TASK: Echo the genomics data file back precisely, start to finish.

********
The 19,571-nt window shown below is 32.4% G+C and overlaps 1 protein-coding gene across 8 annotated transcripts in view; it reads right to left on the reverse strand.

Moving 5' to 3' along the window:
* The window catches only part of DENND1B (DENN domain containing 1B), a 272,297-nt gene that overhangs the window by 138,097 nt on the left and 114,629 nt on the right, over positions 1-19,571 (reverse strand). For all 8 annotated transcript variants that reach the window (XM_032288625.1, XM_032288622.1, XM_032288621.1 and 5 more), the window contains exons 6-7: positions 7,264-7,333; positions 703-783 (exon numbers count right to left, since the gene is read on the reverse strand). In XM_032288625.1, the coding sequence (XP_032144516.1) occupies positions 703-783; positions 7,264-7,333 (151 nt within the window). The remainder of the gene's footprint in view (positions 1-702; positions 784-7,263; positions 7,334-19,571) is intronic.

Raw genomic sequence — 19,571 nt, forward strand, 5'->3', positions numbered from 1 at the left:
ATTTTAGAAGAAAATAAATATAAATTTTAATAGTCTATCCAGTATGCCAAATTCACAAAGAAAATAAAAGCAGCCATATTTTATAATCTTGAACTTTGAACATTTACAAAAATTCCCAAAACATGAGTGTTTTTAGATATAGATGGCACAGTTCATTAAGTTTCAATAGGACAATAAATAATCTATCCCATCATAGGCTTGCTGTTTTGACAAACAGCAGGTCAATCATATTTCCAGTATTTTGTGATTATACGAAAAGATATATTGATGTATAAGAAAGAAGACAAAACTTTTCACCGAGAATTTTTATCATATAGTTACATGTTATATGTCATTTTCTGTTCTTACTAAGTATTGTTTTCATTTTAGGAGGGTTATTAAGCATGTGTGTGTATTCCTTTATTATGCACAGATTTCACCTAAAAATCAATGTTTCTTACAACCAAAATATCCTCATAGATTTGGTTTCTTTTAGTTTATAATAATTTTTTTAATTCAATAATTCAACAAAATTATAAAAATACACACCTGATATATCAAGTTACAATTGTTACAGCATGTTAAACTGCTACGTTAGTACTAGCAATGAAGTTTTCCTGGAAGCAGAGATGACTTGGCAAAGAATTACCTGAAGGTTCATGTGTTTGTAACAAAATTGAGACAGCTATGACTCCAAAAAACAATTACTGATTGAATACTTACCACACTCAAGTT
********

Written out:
The 19,571-nt window shown below is 32.4% G+C and overlaps 1 protein-coding gene across 8 annotated transcripts in view; it reads right to left on the reverse strand.

Moving 5' to 3' along the window:
* The window catches only part of DENND1B (DENN domain containing 1B), a 272,297-nt gene that overhangs the window by 138,097 nt on the left and 114,629 nt on the right, over positions 1-19,571 (reverse strand). For all 8 annotated transcript variants that reach the window (XM_032288625.1, XM_032288622.1, XM_032288621.1 and 5 more), the window contains exons 6-7: positions 7,264-7,333; positions 703-783 (exon numbers count right to left, since the gene is read on the reverse strand). In XM_032288625.1, the coding sequence (XP_032144516.1) occupies positions 703-783; positions 7,264-7,333 (151 nt within the window). The remainder of the gene's footprint in view (positions 1-702; positions 784-7,263; positions 7,334-19,571) is intronic.

Raw genomic sequence — 19,571 nt, forward strand, 5'->3', positions numbered from 1 at the left:
ATTTTAGAAGAAAATAAATATAAATTTTAATAGTCTATCCAGTATGCCAAATTCACAAAGAAAATAAAAGCAGCCATATTTTATAATCTTGAACTTTGAACATTTACAAAAATTCCCAAAACATGAGTGTTTTTAGATATAGATGGCACAGTTCATTAAGTTTCAATAGGACAATAAATAATCTATCCCATCATAGGCTTGCTGTTTTGACAAACAGCAGGTCAATCATATTTCCAGTATTTTGTGATTATACGAAAAGATATATTGATGTATAAGAAAGAAGACAAAACTTTTCACCGAGAATTTTTATCATATAGTTACATGTTATATGTCATTTTCTGTTCTTACTAAGTATTGTTTTCATTTTAGGAGGGTTATTAAGCATGTGTGTGTATTCCTTTATTATGCACAGATTTCACCTAAAAATCAATGTTTCTTACAACCAAAATATCCTCATAGATTTGGTTTCTTTTAGTTTATAATAATTTTTTTAATTCAATAATTCAACAAAATTATAAAAATACACACCTGATATATCAAGTTACAATTGTTACAGCATGTTAAACTGCTACGTTAGTACTAGCAATGAAGTTTTCCTGGAAGCAGAGATGACTTGGCAAAGAATTACCTGAAGGTTCATGTGTTTGTAACAAAATTGAGACAGCTATGACTCCAAAAAACAATTACTGATTGAATACTTACCACACTCAAGTT